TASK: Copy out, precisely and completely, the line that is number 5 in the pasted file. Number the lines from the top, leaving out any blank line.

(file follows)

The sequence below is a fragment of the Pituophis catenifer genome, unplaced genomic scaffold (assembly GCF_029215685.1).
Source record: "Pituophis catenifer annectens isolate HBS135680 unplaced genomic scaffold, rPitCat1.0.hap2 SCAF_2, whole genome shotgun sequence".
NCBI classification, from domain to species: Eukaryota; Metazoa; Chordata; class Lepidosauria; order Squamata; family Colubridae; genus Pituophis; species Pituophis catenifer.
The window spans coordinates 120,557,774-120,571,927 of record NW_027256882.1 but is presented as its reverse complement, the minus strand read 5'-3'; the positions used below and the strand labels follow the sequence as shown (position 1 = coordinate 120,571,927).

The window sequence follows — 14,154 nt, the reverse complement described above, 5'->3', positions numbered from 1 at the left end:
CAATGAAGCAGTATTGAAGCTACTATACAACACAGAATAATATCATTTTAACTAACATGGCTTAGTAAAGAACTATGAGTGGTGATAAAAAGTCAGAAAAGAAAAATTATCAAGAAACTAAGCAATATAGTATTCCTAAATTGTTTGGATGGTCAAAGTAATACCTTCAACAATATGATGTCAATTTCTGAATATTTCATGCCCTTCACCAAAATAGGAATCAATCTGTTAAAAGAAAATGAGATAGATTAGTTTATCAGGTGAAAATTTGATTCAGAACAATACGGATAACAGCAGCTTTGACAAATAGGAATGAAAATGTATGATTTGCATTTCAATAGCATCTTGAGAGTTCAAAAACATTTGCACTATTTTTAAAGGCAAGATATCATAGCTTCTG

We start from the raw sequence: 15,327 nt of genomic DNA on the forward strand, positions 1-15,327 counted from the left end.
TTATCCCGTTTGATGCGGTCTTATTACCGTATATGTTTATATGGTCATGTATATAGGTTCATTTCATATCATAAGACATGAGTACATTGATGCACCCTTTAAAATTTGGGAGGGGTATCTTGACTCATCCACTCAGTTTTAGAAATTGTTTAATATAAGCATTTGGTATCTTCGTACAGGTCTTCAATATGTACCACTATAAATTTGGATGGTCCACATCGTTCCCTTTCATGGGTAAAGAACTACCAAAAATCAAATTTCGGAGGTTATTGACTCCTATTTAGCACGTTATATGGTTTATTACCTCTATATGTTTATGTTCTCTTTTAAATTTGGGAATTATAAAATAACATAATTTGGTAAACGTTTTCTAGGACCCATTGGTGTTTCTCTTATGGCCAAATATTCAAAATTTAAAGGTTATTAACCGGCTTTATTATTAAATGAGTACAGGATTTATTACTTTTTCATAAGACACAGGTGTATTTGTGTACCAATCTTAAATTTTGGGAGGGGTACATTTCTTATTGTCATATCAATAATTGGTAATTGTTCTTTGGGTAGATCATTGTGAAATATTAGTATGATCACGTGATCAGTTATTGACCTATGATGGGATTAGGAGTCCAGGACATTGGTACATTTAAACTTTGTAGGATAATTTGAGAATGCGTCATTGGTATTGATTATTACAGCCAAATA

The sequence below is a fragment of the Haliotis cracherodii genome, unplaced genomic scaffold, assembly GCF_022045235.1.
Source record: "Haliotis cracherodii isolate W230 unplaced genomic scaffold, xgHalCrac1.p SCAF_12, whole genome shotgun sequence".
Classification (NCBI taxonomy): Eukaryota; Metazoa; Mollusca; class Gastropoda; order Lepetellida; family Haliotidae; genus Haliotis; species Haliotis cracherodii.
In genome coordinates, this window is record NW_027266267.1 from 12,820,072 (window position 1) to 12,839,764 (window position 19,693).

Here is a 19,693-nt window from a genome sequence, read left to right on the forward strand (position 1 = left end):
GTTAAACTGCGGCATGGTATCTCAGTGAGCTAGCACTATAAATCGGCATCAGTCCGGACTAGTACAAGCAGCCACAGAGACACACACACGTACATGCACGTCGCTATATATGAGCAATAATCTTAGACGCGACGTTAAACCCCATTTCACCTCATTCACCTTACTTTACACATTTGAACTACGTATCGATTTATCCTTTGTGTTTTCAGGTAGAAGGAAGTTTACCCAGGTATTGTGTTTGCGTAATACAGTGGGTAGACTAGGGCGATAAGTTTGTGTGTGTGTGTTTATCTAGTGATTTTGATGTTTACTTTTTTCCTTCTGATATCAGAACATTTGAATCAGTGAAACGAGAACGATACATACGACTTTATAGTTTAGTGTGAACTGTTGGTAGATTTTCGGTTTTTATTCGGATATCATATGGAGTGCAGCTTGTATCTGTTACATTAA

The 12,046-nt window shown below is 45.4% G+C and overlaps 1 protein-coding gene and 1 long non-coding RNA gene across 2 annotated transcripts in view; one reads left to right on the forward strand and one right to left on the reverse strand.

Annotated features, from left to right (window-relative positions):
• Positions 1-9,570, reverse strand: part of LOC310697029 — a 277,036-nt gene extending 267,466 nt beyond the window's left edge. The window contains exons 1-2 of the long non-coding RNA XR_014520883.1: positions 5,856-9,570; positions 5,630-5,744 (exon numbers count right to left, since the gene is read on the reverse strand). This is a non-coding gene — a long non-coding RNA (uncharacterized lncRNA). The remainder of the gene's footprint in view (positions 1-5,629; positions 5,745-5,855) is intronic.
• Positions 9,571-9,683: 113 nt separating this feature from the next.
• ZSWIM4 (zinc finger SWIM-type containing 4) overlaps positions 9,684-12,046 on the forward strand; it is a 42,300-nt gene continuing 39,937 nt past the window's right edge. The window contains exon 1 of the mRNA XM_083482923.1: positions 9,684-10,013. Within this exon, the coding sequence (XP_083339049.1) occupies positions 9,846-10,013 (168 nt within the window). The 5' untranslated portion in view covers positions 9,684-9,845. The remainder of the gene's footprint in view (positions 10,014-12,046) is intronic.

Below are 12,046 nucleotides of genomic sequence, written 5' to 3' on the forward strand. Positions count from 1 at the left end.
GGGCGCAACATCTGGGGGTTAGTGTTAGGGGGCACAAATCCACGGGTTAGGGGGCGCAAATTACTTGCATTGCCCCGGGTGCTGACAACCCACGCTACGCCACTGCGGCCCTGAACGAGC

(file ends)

The window sequence follows — 14,154 nt, the reverse complement described above, 5'->3', positions numbered from 1 at the left end: